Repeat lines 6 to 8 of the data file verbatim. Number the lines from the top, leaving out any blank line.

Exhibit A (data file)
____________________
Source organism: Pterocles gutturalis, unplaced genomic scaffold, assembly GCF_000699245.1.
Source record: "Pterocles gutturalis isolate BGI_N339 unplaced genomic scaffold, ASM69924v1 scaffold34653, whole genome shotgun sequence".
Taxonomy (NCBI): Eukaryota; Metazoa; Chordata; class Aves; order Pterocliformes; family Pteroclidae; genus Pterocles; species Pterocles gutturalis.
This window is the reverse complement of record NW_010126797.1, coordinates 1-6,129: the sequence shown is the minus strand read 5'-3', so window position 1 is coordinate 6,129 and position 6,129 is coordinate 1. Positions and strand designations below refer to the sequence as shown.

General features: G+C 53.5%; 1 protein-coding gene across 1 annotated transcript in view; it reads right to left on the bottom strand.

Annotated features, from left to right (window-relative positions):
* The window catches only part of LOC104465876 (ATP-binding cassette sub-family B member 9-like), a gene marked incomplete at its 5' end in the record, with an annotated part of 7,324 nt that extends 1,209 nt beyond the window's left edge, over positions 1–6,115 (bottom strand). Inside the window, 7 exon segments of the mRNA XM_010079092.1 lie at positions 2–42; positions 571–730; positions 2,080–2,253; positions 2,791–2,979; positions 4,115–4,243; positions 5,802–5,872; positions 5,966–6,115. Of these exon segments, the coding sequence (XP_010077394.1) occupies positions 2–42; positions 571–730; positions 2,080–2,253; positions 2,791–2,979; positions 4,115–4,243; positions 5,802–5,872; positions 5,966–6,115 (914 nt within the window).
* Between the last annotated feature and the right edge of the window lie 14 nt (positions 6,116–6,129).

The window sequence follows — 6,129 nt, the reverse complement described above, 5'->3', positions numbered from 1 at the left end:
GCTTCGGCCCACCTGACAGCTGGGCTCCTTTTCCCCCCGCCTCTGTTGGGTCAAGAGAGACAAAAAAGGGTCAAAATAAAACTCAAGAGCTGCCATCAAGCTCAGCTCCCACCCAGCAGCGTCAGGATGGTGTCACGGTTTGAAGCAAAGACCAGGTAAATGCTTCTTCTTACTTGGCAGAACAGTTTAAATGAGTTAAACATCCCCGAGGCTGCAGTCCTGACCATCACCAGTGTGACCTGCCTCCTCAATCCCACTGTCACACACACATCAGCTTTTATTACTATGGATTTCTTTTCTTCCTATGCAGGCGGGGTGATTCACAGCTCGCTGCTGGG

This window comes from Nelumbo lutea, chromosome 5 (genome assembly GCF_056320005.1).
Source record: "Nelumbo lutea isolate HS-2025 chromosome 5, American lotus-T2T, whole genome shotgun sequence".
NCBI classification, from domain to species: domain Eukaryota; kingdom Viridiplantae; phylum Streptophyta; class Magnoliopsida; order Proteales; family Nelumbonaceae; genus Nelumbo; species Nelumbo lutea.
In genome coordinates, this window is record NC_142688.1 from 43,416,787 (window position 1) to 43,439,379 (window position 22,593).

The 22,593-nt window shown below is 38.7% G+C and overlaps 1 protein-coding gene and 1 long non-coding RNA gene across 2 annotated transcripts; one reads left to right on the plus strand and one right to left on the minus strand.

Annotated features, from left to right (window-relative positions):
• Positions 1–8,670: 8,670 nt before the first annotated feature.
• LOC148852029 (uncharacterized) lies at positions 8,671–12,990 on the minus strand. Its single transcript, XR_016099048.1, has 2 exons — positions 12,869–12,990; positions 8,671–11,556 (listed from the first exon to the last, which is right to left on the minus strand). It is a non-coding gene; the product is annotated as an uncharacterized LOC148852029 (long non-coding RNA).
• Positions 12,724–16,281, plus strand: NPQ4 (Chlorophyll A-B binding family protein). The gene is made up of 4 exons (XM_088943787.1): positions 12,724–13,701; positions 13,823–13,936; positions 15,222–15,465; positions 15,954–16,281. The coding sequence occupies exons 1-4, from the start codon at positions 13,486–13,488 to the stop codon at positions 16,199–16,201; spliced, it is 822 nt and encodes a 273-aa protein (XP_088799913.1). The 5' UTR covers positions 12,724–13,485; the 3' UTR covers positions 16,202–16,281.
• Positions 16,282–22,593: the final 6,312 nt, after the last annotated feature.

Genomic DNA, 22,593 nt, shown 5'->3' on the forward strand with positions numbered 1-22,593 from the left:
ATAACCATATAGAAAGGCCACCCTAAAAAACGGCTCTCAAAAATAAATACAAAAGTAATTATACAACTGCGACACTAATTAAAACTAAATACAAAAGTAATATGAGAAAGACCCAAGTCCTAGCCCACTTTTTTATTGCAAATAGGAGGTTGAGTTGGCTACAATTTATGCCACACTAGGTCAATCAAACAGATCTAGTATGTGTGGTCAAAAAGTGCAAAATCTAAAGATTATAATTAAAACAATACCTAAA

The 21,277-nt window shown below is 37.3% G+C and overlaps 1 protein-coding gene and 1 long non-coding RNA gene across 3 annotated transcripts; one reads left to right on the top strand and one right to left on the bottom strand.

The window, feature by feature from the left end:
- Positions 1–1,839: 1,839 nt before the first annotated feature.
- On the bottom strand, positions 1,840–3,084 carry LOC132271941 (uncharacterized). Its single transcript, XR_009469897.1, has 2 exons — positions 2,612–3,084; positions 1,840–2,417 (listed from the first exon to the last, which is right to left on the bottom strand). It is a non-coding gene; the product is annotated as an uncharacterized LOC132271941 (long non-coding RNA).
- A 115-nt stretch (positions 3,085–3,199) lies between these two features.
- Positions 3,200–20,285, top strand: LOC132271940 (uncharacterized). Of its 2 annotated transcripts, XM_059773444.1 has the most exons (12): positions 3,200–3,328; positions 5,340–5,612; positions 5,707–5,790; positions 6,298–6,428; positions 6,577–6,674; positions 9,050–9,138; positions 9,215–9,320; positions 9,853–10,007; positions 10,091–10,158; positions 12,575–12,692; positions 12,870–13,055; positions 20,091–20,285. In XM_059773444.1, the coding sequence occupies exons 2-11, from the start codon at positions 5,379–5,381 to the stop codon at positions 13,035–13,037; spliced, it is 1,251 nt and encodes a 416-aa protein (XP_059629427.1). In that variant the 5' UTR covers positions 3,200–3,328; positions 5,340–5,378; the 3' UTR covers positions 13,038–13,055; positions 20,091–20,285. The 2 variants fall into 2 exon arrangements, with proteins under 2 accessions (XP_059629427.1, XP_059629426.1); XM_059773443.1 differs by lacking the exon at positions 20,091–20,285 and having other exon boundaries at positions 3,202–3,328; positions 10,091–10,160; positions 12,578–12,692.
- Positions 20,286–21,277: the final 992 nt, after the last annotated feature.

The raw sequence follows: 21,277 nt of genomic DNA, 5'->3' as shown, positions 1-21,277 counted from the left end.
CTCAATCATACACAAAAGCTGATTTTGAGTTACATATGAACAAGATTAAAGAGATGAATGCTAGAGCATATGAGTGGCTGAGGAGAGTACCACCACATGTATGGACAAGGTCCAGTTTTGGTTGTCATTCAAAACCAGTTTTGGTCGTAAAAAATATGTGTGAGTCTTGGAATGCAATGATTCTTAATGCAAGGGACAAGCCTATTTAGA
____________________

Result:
Annotated features, from left to right (window-relative positions):
* The window catches only part of LOC104465876 (ATP-binding cassette sub-family B member 9-like), a gene marked incomplete at its 5' end in the record, with an annotated part of 7,324 nt that extends 1,209 nt beyond the window's left edge, over positions 1–6,115 (bottom strand). Inside the window, 7 exon segments of the mRNA XM_010079092.1 lie at positions 2–42; positions 571–730; positions 2,080–2,253; positions 2,791–2,979; positions 4,115–4,243; positions 5,802–5,872; positions 5,966–6,115. Of these exon segments, the coding sequence (XP_010077394.1) occupies positions 2–42; positions 571–730; positions 2,080–2,253; positions 2,791–2,979; positions 4,115–4,243; positions 5,802–5,872; positions 5,966–6,115 (914 nt within the window).
* Between the last annotated feature and the right edge of the window lie 14 nt (positions 6,116–6,129).